I like extra pipes too

He said under his breath

but if you simply move the connection you drew in on the top of the loop from the right to the left of the existing air scoop - you remove the need for the extra one you drew in below - and keep all the functionality that you designed.
When you turn your boiler on -Does it return the favor?
I have finally lost my mind. Don't bother to return it. It wasn't working properly anyway!

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Freddy
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Posts: 6603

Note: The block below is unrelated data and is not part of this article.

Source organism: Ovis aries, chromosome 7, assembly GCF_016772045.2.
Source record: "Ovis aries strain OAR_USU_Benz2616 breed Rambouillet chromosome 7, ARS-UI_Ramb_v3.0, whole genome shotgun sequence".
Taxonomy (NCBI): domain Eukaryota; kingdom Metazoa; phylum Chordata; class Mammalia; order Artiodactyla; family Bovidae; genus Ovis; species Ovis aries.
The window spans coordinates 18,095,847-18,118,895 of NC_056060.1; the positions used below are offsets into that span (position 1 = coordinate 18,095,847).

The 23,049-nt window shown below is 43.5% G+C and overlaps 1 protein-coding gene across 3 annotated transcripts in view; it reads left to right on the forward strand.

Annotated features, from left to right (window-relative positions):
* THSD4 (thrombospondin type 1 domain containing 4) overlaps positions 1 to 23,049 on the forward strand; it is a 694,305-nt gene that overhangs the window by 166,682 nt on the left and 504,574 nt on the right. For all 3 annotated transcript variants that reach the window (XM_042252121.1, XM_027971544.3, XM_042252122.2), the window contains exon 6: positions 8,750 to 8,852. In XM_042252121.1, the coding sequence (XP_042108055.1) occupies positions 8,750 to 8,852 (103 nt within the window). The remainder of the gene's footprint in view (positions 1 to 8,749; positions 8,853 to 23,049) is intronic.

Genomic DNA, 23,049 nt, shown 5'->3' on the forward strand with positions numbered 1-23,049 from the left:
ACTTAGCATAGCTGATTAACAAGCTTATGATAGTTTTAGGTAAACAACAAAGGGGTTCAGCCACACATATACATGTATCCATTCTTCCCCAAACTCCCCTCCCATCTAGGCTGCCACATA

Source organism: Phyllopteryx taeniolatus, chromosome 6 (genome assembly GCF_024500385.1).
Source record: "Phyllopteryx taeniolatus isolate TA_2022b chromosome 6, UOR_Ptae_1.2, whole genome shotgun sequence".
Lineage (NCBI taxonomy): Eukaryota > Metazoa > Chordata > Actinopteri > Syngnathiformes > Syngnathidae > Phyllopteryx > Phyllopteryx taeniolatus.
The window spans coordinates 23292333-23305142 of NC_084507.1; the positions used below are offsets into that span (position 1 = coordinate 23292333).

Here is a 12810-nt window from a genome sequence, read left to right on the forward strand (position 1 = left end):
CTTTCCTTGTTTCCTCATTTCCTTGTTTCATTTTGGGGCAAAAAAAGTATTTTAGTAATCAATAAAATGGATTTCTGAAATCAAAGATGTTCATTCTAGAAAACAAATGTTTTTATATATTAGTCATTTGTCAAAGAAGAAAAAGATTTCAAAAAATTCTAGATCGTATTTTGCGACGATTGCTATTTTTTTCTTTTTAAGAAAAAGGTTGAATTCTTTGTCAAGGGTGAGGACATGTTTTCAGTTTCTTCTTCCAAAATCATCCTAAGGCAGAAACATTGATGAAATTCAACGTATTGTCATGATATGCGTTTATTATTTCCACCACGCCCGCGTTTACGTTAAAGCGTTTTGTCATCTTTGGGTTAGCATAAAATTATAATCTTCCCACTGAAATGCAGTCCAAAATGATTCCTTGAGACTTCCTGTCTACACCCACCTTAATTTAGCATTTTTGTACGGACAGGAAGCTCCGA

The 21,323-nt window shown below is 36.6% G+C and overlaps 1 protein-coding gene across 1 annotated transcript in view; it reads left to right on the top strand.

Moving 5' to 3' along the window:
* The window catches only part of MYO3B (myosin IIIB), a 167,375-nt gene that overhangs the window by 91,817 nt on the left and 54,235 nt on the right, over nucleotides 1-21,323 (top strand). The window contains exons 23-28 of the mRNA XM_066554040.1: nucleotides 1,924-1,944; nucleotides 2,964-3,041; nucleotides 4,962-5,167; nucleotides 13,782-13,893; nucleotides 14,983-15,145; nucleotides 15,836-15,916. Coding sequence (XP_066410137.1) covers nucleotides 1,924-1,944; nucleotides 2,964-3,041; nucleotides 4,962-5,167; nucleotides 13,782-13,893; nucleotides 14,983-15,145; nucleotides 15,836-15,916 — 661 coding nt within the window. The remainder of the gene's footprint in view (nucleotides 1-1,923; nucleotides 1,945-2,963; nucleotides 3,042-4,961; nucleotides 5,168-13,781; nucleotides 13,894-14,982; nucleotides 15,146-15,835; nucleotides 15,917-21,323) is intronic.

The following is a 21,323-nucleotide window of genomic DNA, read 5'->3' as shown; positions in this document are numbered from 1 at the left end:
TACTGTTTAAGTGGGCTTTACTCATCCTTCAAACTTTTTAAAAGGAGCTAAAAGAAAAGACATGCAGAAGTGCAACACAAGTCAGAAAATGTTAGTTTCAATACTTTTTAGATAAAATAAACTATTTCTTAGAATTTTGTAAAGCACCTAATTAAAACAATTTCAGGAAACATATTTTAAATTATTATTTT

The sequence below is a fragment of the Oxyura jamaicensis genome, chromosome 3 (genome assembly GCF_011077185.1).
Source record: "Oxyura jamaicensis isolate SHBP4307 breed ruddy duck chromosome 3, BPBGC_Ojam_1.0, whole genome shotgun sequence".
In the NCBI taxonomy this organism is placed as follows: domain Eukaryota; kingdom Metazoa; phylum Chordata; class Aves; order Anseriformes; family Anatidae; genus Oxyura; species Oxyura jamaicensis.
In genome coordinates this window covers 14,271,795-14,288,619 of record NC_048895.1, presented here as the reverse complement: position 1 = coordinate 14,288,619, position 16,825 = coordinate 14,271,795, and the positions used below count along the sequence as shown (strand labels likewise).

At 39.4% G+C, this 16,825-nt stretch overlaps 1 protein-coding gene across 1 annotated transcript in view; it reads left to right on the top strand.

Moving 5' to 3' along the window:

Joined: Fri. Apr. 11, 2008 2:54 pm
Stoker Coal Boiler: Axeman Anderson 130 (pea)
Hot Air Coal Stoker Stove: Reading piece o' junk in the barn (rice)
Coal Size/Type: Pea size, Superior, deep mined
Location: Orrington, Maine

Post Mon. Apr. 21, 2008 8:40 pm

I'm a bit confused myself. I think until I actually start plumbing I won't get it. LOL My boiler is a "cold start" boiler. It doesn't run unless something calls for heat. I have an indirect water heater. Now that I think of it, I don't think I can make it work to automatically take over if the coal stops heating. I think I'll end up with something similar to my "C". Open & close valves, flip a couple of switches & I'm back to oil.
Orrington, Maine
Fred

"If you can't say something nice, don't say anything at all".

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e.alleg